PJ here! I'm delighted to welcome historical romance writer Cara Elliott back to The Romance Dish to talk about TOO TEMPTING TO RESIST, the second book in her terrific The Lords of Midnight series. Are you reading this series? If not, now's an excellent time to give it a try. I highly recommend both this book and the first in the series, TOO WICKED TO WED!
The Regency Rake - Gryff and Capability Brown
No, Gryffin Owain Dwight, the Marquess of Haddan doesn’t have a lot of pointy metal tines protruding from his head. (He’s actually exceedingly handsome. And charming) It’s true that he loves the ladies, and has a knack for seduction. However, he also has another side to his persona, a secret passion that he feels compelled to keep hidden from all but his closest friends. He’s very interested in landscape design, and as casual dalliances are beginning to lose their bloom for him, he’s growing more serious about . . . turning over a new leaf.
So, when by chance he encounters Lady Eliza Brentford, a lovely young widow who is also hiding a garden passion—she’s a brilliant botanical artist—an attraction immediately flowers between them. However there are complications . . . but I’ll leave you to discover the details in the book!
Brown—who earned the moniker “Capability” for often telling clients that their estates had great “capability” for landscape improvement—was born in Kirkharle, Northumberland in 1716. He started his career as a gardener’s boy at Kirkharle Hall, where he was assigned to work in the vegetable gardens. After learning the basics about plants and their growth, he then moved on to Stowe, one of the great English country estates, where he studied under the famous landscape designer, William Kent.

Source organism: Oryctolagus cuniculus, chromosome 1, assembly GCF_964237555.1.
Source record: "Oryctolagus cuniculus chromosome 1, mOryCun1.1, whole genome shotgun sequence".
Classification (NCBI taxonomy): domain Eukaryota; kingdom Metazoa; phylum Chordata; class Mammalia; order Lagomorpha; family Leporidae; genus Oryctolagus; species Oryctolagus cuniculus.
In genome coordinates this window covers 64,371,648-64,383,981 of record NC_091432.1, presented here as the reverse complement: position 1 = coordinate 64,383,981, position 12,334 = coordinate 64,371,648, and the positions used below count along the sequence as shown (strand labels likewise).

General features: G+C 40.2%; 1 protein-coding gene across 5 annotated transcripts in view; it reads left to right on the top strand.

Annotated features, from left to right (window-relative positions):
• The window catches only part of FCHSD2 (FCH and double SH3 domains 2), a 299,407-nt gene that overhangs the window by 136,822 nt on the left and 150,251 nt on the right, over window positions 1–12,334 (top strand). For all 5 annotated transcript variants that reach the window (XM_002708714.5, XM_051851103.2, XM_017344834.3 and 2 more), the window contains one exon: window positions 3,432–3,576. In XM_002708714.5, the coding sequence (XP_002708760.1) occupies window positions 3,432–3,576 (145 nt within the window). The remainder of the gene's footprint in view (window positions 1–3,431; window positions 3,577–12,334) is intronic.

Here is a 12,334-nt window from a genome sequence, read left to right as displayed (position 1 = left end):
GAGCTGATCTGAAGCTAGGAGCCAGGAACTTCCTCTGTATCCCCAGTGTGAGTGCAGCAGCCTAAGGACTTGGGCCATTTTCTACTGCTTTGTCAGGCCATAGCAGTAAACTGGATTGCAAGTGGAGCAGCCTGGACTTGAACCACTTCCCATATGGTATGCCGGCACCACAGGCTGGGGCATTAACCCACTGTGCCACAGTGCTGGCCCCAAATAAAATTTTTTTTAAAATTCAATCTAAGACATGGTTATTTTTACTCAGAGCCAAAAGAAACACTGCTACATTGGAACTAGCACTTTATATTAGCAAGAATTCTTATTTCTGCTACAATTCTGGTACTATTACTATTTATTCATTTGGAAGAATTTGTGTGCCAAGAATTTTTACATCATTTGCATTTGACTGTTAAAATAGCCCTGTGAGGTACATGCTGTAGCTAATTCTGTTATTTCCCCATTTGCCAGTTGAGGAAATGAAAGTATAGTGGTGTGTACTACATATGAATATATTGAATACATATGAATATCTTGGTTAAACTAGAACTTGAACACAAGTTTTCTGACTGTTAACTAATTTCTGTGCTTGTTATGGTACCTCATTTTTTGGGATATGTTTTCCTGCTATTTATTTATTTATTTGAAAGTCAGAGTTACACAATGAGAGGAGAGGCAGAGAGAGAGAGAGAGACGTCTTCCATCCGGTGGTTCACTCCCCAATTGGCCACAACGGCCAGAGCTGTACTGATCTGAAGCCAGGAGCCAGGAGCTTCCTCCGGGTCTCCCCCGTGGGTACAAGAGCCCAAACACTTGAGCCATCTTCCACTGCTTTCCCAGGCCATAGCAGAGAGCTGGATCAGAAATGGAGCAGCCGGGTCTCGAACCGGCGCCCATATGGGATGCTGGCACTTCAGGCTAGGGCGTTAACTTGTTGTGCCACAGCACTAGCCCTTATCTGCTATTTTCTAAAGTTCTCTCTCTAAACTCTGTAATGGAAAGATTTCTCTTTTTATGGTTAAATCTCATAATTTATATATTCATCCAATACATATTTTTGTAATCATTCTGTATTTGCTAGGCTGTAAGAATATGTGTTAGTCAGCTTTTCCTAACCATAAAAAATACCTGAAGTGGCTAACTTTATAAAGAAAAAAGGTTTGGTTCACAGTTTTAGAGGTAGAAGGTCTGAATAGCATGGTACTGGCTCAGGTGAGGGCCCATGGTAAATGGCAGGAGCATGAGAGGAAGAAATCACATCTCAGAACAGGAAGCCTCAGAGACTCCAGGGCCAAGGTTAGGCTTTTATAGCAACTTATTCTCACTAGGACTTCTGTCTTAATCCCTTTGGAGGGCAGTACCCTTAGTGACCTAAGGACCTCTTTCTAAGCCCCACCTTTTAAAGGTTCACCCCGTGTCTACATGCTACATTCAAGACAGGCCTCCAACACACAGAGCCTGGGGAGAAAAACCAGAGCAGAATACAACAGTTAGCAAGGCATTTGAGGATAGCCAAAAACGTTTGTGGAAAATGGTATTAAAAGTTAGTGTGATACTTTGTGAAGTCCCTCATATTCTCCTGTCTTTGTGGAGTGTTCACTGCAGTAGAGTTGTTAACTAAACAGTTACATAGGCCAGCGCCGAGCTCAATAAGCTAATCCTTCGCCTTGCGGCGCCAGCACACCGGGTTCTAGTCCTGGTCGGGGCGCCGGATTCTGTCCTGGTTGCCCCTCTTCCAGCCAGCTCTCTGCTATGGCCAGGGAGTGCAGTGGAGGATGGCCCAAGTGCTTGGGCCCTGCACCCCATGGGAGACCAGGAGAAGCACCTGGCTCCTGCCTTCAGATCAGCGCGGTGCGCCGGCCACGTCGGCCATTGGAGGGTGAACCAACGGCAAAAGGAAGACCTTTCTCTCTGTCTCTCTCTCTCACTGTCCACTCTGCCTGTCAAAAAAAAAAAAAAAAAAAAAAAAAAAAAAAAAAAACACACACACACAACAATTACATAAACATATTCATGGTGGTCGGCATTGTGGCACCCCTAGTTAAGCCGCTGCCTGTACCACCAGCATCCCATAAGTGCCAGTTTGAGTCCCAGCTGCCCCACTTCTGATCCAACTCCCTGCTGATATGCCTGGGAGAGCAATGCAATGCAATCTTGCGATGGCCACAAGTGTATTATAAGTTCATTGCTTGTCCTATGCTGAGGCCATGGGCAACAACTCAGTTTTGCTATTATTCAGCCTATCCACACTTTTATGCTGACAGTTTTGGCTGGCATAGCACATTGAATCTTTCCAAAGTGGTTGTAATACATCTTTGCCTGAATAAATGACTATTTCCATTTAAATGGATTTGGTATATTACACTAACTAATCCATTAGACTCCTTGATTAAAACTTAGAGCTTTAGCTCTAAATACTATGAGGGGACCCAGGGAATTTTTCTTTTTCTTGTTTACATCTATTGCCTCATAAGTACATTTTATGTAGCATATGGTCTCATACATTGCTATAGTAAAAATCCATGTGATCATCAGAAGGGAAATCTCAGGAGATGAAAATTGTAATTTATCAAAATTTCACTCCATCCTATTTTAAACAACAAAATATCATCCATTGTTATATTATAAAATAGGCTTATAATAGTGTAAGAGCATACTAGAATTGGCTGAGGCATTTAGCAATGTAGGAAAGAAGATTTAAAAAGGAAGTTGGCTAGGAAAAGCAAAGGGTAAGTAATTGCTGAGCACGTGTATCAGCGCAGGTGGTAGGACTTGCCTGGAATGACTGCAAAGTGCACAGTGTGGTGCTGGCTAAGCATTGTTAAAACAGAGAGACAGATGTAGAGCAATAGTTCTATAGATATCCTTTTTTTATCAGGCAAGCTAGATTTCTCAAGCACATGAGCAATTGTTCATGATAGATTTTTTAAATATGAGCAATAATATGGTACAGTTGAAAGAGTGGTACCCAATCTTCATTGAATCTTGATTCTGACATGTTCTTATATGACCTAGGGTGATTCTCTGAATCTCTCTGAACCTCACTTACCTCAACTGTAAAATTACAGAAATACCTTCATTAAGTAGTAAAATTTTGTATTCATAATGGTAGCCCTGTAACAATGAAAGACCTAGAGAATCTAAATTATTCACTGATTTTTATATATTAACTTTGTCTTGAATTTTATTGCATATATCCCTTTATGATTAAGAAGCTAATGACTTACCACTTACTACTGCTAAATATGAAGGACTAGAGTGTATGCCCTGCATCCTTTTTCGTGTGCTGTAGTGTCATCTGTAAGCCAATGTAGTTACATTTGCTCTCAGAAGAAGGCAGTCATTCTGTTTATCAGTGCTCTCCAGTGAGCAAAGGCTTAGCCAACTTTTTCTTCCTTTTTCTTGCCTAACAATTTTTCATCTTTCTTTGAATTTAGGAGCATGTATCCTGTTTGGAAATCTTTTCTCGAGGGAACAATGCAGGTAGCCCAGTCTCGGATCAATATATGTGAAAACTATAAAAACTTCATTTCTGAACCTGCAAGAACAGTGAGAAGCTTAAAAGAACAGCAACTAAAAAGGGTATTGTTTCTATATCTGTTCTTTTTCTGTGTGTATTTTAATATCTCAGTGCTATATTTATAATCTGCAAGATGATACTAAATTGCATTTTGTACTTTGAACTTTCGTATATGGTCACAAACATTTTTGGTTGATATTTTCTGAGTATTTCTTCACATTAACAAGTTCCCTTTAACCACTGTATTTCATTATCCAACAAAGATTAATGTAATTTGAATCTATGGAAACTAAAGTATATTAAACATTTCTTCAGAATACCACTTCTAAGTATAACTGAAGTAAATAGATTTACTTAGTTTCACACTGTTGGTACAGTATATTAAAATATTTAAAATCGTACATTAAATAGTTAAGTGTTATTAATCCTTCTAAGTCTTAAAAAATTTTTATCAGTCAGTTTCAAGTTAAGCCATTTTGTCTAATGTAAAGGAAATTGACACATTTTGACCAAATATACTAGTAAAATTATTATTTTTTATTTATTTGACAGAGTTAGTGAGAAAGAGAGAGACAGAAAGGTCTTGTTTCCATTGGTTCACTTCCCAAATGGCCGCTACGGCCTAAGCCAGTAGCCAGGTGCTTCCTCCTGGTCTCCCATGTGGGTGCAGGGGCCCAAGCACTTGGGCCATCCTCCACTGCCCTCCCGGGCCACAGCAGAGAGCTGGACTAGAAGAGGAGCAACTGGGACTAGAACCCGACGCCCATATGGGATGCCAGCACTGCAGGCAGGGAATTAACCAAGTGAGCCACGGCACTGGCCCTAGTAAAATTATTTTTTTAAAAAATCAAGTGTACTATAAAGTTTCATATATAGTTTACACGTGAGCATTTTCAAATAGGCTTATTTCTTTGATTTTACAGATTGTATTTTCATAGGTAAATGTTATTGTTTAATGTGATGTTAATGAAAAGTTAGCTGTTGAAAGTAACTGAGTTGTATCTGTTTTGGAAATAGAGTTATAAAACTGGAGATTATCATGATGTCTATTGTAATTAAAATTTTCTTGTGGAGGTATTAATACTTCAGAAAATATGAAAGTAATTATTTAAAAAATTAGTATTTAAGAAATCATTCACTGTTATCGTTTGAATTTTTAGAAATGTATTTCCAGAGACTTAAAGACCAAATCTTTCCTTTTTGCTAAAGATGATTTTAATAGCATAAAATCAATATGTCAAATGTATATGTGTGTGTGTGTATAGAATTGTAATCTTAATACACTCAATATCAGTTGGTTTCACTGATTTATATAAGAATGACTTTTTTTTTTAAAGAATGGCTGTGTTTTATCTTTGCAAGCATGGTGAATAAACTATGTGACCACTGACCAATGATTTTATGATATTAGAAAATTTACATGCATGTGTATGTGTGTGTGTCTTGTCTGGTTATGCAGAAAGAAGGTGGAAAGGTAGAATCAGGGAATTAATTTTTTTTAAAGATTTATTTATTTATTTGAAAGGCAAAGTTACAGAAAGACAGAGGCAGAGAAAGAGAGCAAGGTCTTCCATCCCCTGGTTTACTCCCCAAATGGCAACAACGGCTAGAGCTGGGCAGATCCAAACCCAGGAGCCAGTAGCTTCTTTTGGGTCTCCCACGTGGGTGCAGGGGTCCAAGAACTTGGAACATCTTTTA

Brown soon made a name for himself by breaking with tradition and creating a new “natural” approach to designing gardens and grounds, as opposed to the formal layouts of the past. He called them “grammatical” landscapes—in explaining himself to Hannah More in an encounter at Hampton Court, he said, “I make a comma, and there . . . where a more decided turn is proper, I make a colon; at another part, where interruption is desirable to break the view, a parenthesis . . .” Now as a writer, I of course love this name for his style. And oh, can Brown punctuate!
His style is marked by long stretches of rolling grasslands, with bushes, trees and lakes—manmade if necessary— artfully placed to create visual texture and interest. Many of the most famous estates in Britain feature his garden designs, including Croome Court, Blenheim Palace, Warwick Castle, and small traces at Kew Gardens
Here are just a few more examples from the secret language of flowers: a red poppy symbolizes ‘pleasure’; a white daisy means ‘innocence’; a rhododendron bloom means ‘beware’ or ‘danger’; and a hydrangea means ‘thank you for understanding.’ Interested in exploring the full bouquet of meanings? You can look here (link: http://tinyurl.com/blcpqn4)